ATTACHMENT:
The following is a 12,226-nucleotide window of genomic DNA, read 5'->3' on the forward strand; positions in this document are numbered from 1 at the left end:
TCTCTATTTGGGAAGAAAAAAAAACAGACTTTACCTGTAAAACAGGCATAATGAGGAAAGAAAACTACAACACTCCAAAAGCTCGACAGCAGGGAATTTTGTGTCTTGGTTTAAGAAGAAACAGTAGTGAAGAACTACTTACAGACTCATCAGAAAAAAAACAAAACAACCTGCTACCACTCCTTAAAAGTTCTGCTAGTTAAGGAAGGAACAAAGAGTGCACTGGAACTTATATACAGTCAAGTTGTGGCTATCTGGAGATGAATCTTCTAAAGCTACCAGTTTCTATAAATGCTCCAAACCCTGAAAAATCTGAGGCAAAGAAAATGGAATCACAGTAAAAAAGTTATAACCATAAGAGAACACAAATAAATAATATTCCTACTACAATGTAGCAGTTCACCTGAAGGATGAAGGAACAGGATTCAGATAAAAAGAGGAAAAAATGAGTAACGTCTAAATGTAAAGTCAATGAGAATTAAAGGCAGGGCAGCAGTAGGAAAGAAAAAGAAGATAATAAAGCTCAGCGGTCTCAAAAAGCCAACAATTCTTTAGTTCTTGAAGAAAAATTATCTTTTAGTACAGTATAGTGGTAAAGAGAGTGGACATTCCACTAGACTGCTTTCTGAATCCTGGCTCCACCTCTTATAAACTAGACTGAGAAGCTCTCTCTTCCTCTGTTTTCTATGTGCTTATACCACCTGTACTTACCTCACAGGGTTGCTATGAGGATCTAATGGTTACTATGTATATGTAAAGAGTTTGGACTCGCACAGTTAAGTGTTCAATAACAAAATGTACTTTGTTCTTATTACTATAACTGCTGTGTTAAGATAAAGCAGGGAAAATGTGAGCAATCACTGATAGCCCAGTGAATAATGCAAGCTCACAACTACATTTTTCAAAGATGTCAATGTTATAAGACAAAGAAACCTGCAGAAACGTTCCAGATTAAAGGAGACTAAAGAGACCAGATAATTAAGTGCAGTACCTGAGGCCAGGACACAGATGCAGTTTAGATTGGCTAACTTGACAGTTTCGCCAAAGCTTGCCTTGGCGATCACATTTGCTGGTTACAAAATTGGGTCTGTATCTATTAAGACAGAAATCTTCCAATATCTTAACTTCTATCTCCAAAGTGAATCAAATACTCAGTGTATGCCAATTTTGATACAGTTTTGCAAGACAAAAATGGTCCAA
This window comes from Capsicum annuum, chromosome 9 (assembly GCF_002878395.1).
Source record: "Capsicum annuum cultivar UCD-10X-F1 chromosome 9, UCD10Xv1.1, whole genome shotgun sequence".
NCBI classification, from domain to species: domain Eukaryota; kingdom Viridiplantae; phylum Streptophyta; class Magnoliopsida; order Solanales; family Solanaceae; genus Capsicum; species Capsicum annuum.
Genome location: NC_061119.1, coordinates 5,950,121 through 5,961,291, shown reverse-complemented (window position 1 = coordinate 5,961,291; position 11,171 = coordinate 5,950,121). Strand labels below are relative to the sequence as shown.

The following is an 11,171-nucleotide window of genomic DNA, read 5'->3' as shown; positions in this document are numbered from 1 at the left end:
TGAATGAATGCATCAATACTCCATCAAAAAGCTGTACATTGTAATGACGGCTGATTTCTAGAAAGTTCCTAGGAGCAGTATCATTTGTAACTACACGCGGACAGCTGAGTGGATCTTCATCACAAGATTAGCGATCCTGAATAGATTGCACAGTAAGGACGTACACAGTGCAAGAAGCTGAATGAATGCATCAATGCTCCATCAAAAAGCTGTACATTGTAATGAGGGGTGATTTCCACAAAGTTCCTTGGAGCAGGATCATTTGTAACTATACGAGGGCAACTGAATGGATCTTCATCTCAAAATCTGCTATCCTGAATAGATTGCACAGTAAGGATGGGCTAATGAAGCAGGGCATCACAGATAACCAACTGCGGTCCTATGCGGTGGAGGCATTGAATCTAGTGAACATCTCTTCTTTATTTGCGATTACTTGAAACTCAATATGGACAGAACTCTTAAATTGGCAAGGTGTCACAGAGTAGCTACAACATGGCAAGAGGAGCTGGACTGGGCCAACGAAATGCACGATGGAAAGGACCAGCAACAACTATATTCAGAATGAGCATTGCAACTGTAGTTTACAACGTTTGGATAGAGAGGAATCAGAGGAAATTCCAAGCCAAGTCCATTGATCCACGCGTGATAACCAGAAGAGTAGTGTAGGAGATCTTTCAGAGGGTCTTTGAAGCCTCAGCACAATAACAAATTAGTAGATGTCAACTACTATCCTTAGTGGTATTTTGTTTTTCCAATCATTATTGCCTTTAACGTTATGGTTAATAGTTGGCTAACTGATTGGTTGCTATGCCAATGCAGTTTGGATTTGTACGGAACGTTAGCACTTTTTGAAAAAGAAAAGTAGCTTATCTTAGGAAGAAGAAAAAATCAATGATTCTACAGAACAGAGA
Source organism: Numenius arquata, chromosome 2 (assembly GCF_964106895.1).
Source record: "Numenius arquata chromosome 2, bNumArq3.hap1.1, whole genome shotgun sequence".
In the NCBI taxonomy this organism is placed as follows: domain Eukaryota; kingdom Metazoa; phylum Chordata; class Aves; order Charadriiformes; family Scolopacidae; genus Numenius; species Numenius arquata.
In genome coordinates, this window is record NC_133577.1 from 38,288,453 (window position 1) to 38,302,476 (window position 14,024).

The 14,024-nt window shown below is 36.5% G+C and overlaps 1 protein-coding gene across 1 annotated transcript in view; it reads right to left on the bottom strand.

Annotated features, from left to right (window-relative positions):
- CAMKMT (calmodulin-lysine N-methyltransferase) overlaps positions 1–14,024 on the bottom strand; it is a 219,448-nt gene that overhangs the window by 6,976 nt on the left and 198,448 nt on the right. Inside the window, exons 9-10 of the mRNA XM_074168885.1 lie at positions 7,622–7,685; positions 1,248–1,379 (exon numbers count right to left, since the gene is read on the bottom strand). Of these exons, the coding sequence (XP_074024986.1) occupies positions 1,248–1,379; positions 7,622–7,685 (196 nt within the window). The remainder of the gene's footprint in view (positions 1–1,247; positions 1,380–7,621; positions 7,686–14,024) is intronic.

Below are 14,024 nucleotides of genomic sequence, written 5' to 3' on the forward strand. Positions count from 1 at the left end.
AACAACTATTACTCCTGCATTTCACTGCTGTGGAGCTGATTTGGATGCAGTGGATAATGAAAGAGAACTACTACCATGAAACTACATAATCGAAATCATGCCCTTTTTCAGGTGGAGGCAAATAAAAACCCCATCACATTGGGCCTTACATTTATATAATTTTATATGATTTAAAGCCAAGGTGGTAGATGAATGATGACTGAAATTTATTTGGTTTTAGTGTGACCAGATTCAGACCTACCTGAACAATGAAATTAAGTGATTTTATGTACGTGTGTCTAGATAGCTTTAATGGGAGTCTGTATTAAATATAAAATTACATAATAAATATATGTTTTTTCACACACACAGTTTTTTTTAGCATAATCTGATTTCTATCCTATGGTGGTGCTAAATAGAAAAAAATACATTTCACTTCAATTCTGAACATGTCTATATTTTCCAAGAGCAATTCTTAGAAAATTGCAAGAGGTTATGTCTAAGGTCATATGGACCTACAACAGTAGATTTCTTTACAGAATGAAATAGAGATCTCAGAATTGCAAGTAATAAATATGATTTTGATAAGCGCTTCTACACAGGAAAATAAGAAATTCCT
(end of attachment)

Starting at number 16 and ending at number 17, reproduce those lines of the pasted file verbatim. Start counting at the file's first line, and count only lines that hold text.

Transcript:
Below are 14,024 nucleotides of genomic sequence, written 5' to 3' on the forward strand. Positions count from 1 at the left end.
AACAACTATTACTCCTGCATTTCACTGCTGTGGAGCTGATTTGGATGCAGTGGATAATGAAAGAGAACTACTACCATGAAACTACATAATCGAAATCATGCCCTTTTTCAGGTGGAGGCAAATAAAAACCCCATCACATTGGGCCTTACATTTATATAATTTTATATGATTTAAAGCCAAGGTGGTAGATGAATGATGACTGAAATTTATTTGGTTTTAGTGTGACCAGATTCAGACCTACCTGAACAATGAAATTAAGTGATTTTATGTACGTGTGTCTAGATAGCTTTAATGGGAGTCTGTATTAAATATAAAATTACATAATAAATATATGTTTTTTCACACACACAGTTTTTTTTAGCATAATCTGATTTCTATCCTATGGTGGTGCTAAATAGAAAAAAATACATTTCACTTCAATTCTGAACATGTCTATATTTTCCAAGAGCAATTCTTAGAAAATTGCAAGAGGTTATGTCTAAGGTCATATGGACCTACAACAGTAGATTTCTTTACAGAATGAAATAGAGATCTCAGAATTGCAAGTAATAAATATGATTTTGATAAGCGCTTCTACACAGGAAAATAAGAAATTCCT